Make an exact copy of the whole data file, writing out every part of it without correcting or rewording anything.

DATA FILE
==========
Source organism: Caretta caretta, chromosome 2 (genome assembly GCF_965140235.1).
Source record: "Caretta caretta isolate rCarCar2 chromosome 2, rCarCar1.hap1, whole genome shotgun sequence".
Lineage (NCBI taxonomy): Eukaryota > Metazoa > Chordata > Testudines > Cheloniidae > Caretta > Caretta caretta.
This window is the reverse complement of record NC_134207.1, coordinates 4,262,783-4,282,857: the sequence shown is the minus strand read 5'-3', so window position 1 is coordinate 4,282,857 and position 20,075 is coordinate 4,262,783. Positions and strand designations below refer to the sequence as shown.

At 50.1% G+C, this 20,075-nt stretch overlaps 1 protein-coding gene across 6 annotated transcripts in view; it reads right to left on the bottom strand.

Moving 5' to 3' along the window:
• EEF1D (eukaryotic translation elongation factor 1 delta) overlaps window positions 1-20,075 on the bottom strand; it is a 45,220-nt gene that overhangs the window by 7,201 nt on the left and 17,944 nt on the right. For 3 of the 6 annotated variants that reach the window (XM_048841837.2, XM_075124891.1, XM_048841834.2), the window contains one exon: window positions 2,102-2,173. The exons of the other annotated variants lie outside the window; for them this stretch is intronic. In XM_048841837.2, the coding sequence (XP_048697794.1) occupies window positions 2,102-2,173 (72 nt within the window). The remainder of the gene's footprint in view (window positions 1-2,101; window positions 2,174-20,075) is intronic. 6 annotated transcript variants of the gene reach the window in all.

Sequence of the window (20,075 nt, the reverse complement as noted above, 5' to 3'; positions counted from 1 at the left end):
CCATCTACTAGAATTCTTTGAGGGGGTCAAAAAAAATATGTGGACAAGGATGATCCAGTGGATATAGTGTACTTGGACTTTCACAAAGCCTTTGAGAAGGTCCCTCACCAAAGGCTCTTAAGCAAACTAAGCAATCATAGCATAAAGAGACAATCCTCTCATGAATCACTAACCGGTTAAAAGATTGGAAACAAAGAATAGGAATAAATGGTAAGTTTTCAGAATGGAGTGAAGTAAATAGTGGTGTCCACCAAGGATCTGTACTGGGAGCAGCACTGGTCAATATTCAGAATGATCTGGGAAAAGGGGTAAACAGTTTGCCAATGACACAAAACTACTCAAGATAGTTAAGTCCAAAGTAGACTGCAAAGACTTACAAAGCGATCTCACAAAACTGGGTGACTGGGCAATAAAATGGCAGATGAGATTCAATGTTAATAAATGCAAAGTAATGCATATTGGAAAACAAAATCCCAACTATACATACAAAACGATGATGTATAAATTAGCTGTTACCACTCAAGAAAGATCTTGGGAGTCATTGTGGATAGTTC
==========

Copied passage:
Source organism: Caretta caretta, chromosome 2 (genome assembly GCF_965140235.1).
Source record: "Caretta caretta isolate rCarCar2 chromosome 2, rCarCar1.hap1, whole genome shotgun sequence".
Lineage (NCBI taxonomy): Eukaryota > Metazoa > Chordata > Testudines > Cheloniidae > Caretta > Caretta caretta.
This window is the reverse complement of record NC_134207.1, coordinates 4,262,783-4,282,857: the sequence shown is the minus strand read 5'-3', so window position 1 is coordinate 4,282,857 and position 20,075 is coordinate 4,262,783. Positions and strand designations below refer to the sequence as shown.

At 50.1% G+C, this 20,075-nt stretch overlaps 1 protein-coding gene across 6 annotated transcripts in view; it reads right to left on the bottom strand.

Moving 5' to 3' along the window:
• EEF1D (eukaryotic translation elongation factor 1 delta) overlaps window positions 1-20,075 on the bottom strand; it is a 45,220-nt gene that overhangs the window by 7,201 nt on the left and 17,944 nt on the right. For 3 of the 6 annotated variants that reach the window (XM_048841837.2, XM_075124891.1, XM_048841834.2), the window contains one exon: window positions 2,102-2,173. The exons of the other annotated variants lie outside the window; for them this stretch is intronic. In XM_048841837.2, the coding sequence (XP_048697794.1) occupies window positions 2,102-2,173 (72 nt within the window). The remainder of the gene's footprint in view (window positions 1-2,101; window positions 2,174-20,075) is intronic. 6 annotated transcript variants of the gene reach the window in all.

Sequence of the window (20,075 nt, the reverse complement as noted above, 5' to 3'; positions counted from 1 at the left end):
CCATCTACTAGAATTCTTTGAGGGGGTCAAAAAAAATATGTGGACAAGGATGATCCAGTGGATATAGTGTACTTGGACTTTCACAAAGCCTTTGAGAAGGTCCCTCACCAAAGGCTCTTAAGCAAACTAAGCAATCATAGCATAAAGAGACAATCCTCTCATGAATCACTAACCGGTTAAAAGATTGGAAACAAAGAATAGGAATAAATGGTAAGTTTTCAGAATGGAGTGAAGTAAATAGTGGTGTCCACCAAGGATCTGTACTGGGAGCAGCACTGGTCAATATTCAGAATGATCTGGGAAAAGGGGTAAACAGTTTGCCAATGACACAAAACTACTCAAGATAGTTAAGTCCAAAGTAGACTGCAAAGACTTACAAAGCGATCTCACAAAACTGGGTGACTGGGCAATAAAATGGCAGATGAGATTCAATGTTAATAAATGCAAAGTAATGCATATTGGAAAACAAAATCCCAACTATACATACAAAACGATGATGTATAAATTAGCTGTTACCACTCAAGAAAGATCTTGGGAGTCATTGTGGATAGTTC